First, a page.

As noted above, many DISC profiles show more than one prominent behavioural style. Here are a few examples of combination types:

High Dominance & High Influence

Someone with this profile is likely capable of dynamic action or charm, depending on the situation. Such people will have clear goals and will be very determined to achieve them, using both assertiveness and persuasion to get others to do what they want.

This profile is common among effective sales teams.

High Dominance & High Conscientiousness

Individuals with both high dominance and high conscientiousness are formal in behaviour, preferring structure in their work environment, and may tend towards bluntness in communication. They also have very high standards. Of all DISC profiles, this one is the least likely to share personal and emotional matters easily.

High Influence & High Steadiness

People of this profile are highly communicative and emphasize emotions over practicalities. They are warm and friendly, and more capable of being open to others’ perspectives than someone with high influence only. This profile is the most effective at relating to other people and is often described as the “counsellor” profile. They likely excel at collaboration.

High Influence & Conscientiousness

This is one of the more common profiles. While the high influence suggests extroversion, the high conscientiousness indicates an attention to details and rules.

In practice, those with this profile, rather than integrating their high I and high C behaviours, will gravitate to one or the other, depending on the situation. Among those they know well, the high I behaviour will be more apparent; in a high-pressure or unfamiliar environment, the high C behaviour will be more observable.

High Steadiness & High Conscientiousness

People with high steadiness and high conscientiousness tend to be both detail-oriented and patient, making them natural problem solvers and excellent candidates for technical work.

While they may appear to be reserved, they value their relationships, and need to feel comfortable before expressing themselves. They tend to work well with more outgoing behavioural types, as the latter can take the social lead.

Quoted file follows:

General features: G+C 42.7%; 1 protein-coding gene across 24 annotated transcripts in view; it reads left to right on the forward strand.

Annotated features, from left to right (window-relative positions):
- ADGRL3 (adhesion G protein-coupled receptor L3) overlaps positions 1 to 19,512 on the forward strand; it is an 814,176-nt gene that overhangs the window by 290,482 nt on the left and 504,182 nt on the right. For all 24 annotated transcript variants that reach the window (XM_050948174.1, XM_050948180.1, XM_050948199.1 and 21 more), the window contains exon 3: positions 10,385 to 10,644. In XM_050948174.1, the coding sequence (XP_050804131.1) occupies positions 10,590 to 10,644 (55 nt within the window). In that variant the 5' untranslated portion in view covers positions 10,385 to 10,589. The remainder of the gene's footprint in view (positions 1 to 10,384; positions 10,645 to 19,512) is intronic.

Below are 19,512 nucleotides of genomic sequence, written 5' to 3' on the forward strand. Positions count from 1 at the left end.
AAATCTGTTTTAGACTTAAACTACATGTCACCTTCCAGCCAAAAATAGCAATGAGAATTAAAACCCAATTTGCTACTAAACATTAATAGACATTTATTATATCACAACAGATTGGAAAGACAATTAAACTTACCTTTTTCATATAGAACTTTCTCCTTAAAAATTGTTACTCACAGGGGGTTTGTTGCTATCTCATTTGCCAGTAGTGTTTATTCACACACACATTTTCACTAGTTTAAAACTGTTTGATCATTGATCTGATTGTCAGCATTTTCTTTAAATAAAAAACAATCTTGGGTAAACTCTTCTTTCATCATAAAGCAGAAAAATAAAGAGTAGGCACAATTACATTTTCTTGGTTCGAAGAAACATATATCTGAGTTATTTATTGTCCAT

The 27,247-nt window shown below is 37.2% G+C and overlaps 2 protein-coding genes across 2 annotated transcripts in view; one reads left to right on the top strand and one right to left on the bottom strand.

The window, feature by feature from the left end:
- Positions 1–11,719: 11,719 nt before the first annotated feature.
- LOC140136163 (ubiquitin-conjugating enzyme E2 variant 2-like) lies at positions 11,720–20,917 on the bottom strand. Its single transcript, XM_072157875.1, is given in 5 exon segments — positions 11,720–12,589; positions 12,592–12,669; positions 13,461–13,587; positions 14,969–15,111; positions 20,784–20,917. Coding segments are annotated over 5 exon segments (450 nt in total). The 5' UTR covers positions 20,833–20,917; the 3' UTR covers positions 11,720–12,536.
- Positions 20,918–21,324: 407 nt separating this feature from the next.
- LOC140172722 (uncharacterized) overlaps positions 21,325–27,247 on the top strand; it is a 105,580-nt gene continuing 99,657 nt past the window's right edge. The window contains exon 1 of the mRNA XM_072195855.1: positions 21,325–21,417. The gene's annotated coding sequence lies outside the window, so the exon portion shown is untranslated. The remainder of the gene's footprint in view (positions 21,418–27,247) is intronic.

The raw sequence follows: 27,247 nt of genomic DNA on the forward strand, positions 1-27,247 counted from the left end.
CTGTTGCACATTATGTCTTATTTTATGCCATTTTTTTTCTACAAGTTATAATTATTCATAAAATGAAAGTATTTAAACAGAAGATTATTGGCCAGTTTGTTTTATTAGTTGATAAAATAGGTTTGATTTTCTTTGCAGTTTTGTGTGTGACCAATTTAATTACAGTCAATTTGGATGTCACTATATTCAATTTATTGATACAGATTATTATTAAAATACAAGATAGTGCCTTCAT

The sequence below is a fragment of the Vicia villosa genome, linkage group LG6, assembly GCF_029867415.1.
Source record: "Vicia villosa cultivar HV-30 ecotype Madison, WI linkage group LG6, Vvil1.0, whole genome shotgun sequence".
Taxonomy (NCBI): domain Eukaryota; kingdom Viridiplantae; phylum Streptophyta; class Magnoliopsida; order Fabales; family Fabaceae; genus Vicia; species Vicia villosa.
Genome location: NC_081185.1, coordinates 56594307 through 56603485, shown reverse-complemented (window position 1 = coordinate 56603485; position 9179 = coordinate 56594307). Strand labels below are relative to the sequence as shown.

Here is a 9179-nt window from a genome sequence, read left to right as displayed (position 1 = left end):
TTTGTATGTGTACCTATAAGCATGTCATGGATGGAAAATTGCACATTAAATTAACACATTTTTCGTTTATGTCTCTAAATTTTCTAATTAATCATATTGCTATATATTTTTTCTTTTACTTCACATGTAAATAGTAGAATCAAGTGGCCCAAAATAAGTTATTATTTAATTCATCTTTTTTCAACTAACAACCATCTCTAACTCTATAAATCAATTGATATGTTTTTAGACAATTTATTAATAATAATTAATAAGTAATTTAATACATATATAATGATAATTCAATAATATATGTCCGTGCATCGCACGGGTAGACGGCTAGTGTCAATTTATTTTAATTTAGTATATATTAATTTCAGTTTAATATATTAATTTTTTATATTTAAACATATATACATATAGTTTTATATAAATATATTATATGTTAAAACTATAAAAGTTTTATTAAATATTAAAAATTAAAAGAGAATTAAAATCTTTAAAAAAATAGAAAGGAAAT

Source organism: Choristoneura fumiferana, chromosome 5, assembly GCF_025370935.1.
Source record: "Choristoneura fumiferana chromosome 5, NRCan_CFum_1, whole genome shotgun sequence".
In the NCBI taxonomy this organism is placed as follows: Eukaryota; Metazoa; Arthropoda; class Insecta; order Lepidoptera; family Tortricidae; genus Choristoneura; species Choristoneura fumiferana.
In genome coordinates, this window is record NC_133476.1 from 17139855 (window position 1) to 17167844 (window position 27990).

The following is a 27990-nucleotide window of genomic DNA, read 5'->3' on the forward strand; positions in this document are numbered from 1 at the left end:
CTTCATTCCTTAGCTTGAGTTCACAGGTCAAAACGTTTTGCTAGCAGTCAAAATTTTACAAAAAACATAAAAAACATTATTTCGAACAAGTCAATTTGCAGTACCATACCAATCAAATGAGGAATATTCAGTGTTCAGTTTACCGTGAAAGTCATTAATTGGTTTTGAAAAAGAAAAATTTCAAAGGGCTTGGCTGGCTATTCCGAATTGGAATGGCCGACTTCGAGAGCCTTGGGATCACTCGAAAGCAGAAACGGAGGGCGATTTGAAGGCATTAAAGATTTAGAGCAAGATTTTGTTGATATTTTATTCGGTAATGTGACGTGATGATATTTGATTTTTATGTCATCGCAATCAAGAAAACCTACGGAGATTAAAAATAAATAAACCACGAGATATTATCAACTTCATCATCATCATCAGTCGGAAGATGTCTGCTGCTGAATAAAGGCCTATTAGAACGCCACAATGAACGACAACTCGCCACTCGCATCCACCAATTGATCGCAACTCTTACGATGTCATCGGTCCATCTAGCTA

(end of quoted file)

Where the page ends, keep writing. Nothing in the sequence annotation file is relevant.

More Mashups: Rarer DISC Personality Types

The above is only a sampling of the potential behavioural types. It is possible to have not just one or two high behavioural styles, but three, although I have left out descriptions of these in the interests of brevity.

Those with sharp eyes (perhaps the high Cs among readers of this blog) will notice that I have not discussed profiles with both high steadiness and high dominance. This is because this profile is extremely rare, since its two sets of characteristics would oppose each other.

There are also other profile possibilities:

  • Compressed Profile, where all four behaviours lie in the middle (no clear high or low behaviours). This result may indicate high stress in a person’s work or home life, where he or she must constantly adapt to changing circumstances.
  • Overshifted Profile, where an assessment participant gets high scores in all four categories of behaviour. This suggests that he or she is trying to influence results to give the impression of being good at everything. This profile occasionally appears when job candidates are trying to impress a potential employer.

Use Your DISC Superpowers

Using a DISC assessment in the workplace can be a valuable strategy for both employers and employees. Once you know your own style, you can be aware of your own challenges in communicating with others, and work to address these challenges, in order to help build relationships and achieve your professional goals.

Employers and employees may also want to consider sharing their DISC assessment results, even at a high level, with others.

Once you know the behavioural styles of those around you, you can work to adapt your own style to the needs of your team members, and better understand their own vulnerabilities and strengths. You may then decide to follow up with soft skills training, for yourself or for your team, to further put your DISC results to good use.

If your organization is interested in offering employee training for professional development, make sure to register for one of Mentor Works’ upcoming Hiring and Training Webinars to learn which programs to take advantage of.

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Sunnie holds a PhD in English from Dalhousie University, and has published her writing in several academic journals, as well as in magazines, newspapers, and blogs. She combines years of experience as a professor in English with practical experience in the private sector as a trainer in writing and analytical thinking.